Most Formula 1 fans would be aware that the Autodromo Nazionale Monza, home of the Italian Grand Prix (pictured above), is the fastest Formula 1 circuit on the modern calendar. It’s not called ‘The Temple of Speed’ for nothing!

F1’s fastest ever lap was completed there by Juan Pablo Montoya driving a Williams in 2004. He averaged 262km/h (163 mph) over one lap. So, yes, this beautiful Monza circuit, set in park lands outside Milan, is super fast!

That question answered, how do the other circuits rank? The table below shows all of the circuits in the 2016 calendar, ranked fastest to slowest. The figures show the average lap speed of the fastest lap in the race.

Fastest Lap Average Speeds (2016 Formula 1 World Championship Season)
Circuit Fastest Lap Avg Speed
Autodromo Nazionale Monza, Milan it 244.373km/h
Red Bull Ring, Zeltweg at 227.647km/h
Circuit de Spa-Francorchamps, Stavelot be 225.969km/h
Silverstone Circuit, Silverstone uk 221.957km/h
Suzuka International Racing Course, Suzuka jp 219.781km/h
Albert Park Grand Prix Circuit, Melbourne au 214.510km/h
Sochi Autodrom, Sochi ru 212.452km/h
Hockenheimring, Hockenheim de 209.918km/h
Circuit Gilles Villeneuve, Montreal ca 207.669km/h
Sepang International Circuit, Kuala Lumpur my 206.948km/h
Bahrain International Circuit, Sakhir bh 206.210km/h
Baku City Circuit, Baku az 202.946km/h
Circuit of the Americas, Austin us 198.712km/h
Shanghai International Circuit, Shanghai cn 196.581km/h
Yas Marina Circuit, Abu Dhabi ae 192.756km/h
Circuit de Barcelona-Catalunya, Barcelona es 192.735km/h
Autódromo Hermanos Rodríguez, Mexico City mx 190.972km/h
Hungaroring, Budapest it 189.822km/h
Autódromo José Carlos Pace, São Paulo br 181.846km/h
Marina Bay Street Circuit, Singapore sg 170.113km/h
Circuit de Monaco, Monte Carlo mc 154.135km/h

Looking at the figures, Monza – the last of the true ‘low downforce’ circuits left – is clearly a lot faster than the next circuit on the list: Austria’s Red Bull Ring. The revamped circuit – itself an emasculated version of the frighteningly quick Österreichring – rejoined the F1 calendar in 2014 and finds itself taking second place, knocking-off both Spa-Francorchamps and Silverstone.

The Belgian circuit has been largely unchanged since the shorter 7-kilometre layout debuted in 1983. Silverstone, meanwhile, has existed in a multitude of configurations, with its latest ‘Arena’ layout debuting in 2010. Its average speed, however, hasn’t changed too much.

During 2016, both the Monaco and Brazilian Grands Prix were rain-affected races, but the historical statistics show that this wouldn’t materially change the table rankings above for the former, as the Monte Carlo street circuit is easily the slowest circuit on the calendar.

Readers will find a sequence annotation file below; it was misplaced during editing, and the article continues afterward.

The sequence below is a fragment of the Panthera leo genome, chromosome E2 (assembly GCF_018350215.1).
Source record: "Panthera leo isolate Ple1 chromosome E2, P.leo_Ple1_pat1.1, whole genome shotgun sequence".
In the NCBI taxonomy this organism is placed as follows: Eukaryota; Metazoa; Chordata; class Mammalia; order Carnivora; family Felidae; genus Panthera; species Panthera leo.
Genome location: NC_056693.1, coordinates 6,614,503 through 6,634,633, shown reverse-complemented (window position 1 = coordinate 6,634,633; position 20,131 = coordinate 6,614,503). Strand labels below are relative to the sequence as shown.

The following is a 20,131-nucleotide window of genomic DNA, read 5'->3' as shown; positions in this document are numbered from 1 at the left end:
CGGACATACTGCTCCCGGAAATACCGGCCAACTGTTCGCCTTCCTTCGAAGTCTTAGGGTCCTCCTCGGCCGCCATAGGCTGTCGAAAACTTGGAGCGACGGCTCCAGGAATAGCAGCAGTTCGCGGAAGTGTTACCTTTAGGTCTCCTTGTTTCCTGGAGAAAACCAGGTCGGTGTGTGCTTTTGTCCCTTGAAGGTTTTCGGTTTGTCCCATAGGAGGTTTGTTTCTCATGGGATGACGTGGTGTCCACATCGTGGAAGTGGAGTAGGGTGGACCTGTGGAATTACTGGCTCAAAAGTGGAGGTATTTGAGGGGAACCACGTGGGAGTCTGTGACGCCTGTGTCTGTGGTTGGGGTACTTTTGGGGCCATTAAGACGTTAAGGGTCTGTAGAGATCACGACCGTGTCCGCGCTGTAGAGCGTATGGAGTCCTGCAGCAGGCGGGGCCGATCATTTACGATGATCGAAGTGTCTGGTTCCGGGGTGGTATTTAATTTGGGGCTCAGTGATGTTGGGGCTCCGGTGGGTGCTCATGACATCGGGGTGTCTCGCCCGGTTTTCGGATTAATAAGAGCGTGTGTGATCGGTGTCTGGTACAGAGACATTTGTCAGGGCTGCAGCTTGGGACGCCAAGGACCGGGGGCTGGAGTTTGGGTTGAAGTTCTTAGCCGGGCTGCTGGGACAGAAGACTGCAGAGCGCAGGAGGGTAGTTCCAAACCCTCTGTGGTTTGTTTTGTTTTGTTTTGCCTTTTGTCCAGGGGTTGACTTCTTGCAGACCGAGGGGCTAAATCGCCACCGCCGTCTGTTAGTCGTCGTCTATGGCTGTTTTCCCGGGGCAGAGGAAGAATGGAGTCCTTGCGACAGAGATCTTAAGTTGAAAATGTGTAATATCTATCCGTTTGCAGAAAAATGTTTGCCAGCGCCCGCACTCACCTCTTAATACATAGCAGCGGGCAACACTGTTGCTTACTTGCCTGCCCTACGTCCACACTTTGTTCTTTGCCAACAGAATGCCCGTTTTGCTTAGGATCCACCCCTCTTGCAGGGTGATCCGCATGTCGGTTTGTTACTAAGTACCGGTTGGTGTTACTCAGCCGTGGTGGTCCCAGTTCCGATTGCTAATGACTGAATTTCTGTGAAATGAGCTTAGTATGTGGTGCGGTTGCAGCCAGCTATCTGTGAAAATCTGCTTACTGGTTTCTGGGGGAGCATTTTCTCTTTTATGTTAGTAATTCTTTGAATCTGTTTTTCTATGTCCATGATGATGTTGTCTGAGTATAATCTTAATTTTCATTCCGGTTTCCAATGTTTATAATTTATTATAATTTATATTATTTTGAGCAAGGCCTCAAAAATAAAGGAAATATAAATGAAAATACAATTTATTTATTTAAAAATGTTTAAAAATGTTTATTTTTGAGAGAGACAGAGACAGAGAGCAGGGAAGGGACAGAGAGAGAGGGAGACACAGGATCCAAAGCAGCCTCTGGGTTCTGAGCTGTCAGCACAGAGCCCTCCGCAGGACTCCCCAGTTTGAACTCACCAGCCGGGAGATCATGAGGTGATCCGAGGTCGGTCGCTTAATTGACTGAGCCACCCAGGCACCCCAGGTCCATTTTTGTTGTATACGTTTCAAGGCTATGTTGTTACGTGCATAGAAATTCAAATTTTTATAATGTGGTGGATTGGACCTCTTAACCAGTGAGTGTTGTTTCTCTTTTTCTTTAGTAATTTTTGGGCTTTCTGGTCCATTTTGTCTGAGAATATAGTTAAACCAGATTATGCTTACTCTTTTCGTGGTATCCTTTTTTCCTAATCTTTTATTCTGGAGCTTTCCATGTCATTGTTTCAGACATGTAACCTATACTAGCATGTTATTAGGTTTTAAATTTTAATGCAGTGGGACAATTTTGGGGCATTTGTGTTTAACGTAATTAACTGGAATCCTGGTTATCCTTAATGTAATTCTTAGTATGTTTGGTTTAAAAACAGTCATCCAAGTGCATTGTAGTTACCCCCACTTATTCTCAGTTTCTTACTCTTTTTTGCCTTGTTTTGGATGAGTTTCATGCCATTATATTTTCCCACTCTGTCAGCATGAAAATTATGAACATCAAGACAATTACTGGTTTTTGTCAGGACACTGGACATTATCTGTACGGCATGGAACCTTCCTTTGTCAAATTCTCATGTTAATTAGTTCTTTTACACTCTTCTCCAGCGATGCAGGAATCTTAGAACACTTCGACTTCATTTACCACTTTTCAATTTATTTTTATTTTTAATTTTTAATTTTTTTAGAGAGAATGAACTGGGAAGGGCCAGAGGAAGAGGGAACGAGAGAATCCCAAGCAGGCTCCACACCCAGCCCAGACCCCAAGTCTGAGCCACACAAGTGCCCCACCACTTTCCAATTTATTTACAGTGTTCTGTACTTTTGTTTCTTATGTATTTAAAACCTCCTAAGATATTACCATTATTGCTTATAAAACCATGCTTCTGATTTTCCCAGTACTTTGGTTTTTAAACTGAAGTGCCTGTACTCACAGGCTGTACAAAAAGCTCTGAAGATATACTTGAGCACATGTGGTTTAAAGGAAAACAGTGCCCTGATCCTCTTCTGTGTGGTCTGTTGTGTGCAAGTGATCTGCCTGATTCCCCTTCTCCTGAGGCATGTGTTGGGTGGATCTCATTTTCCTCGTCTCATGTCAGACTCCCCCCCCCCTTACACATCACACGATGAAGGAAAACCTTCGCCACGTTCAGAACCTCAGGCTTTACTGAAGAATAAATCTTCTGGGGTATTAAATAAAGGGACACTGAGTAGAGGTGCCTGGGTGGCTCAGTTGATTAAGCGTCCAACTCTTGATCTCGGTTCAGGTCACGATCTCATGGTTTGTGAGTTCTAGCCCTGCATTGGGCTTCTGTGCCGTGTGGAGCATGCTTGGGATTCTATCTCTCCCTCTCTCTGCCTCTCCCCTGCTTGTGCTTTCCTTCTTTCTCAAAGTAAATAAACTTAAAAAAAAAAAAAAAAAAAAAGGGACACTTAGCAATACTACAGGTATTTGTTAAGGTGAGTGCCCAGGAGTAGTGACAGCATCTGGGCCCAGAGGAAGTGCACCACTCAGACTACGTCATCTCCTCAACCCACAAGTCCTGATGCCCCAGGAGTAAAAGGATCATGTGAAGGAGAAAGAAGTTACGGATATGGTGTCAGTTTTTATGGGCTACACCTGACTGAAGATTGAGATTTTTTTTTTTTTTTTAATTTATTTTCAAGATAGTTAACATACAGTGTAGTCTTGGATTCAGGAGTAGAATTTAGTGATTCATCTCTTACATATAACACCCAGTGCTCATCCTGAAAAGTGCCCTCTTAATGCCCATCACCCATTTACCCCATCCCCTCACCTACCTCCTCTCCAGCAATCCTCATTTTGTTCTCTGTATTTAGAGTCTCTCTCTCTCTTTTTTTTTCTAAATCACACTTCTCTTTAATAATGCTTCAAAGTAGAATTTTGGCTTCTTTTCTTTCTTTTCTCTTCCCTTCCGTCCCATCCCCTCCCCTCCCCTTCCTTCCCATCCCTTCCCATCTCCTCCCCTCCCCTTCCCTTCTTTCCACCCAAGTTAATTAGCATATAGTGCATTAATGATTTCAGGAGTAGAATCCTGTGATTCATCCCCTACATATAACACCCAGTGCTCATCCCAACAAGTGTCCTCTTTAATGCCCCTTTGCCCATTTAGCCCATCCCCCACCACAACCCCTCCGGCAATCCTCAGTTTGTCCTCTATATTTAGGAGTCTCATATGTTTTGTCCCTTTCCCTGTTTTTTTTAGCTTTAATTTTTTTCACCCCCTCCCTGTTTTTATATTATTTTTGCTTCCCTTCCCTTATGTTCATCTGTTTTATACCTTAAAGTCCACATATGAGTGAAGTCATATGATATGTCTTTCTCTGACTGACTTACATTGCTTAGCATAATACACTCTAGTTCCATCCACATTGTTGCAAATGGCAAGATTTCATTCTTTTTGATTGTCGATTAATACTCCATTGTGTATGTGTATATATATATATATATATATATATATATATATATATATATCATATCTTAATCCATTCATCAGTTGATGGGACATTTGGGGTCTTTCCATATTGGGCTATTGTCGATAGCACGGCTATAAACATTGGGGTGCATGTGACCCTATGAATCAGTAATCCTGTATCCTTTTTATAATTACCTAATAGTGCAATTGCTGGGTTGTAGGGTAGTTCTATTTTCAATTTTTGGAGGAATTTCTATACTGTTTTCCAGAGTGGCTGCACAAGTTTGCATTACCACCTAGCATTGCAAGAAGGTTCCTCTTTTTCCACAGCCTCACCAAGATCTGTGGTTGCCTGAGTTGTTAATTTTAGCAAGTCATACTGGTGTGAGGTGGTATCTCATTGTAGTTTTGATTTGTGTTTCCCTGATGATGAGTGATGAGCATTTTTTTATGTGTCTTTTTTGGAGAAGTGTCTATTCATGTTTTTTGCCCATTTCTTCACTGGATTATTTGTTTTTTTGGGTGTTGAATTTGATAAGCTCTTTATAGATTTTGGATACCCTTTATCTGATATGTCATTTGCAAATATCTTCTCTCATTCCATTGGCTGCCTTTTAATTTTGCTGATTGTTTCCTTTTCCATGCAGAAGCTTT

Brazil’s Interlagos circuit, however, would slot itself somewhere between Russia’s Sochi Autodrom and Germany’s Hockenheimring in dry conditions. The fastest race lap recorded there under the current V6 turbo hybrid regulations was Lewis Hamilton’s 1:13.555 (210.895km/h) in 2014.

Some circuits with long straights such as China’ Shanghai International Circuit and Abu Dhabi’s Yas Marina Circuit seem to be fast, however their sequences of slower corners or sectors will of course reduce the overall average speed.

Australia’s Albert Park is impressively high up the list based on last year’s fastest race laps, with the sixth-fastest overall average speed. It ranks comfortably as the quickest temporary or street circuit on the schedule.

A footnote to this story is that this year Monza is getting even faster, should planned changes being completed occur in time for September’s Italian Grand Prix.

Autodromo Nazionale Monza - 2017 layout

The Autodromo Nazionale Monza will have a new layout, bypassing the Rettifilo and Curva Grande.

Work is underway that will see the field bypass the first Rettifilo chicane. Instead, drivers will go through a fast right hand kink before the Curva Grande and rejoin the existing layout at the exit of the Curva Grande via a new fast left-right chicane. The result is expected to reduce the lap time by over one second.

We need a variety of tracks in F1 and we certainly have that. Overall lap speed is, of course, not everything. Watching an F1 car fly through the Swimming Pool complex at Monaco is proof of that!

Image via F1Fanatic and Red Bull Content Pool

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Jason Goodacre

Features Writer at MotorsportM8
Formula 1 junkie. Podcaster.

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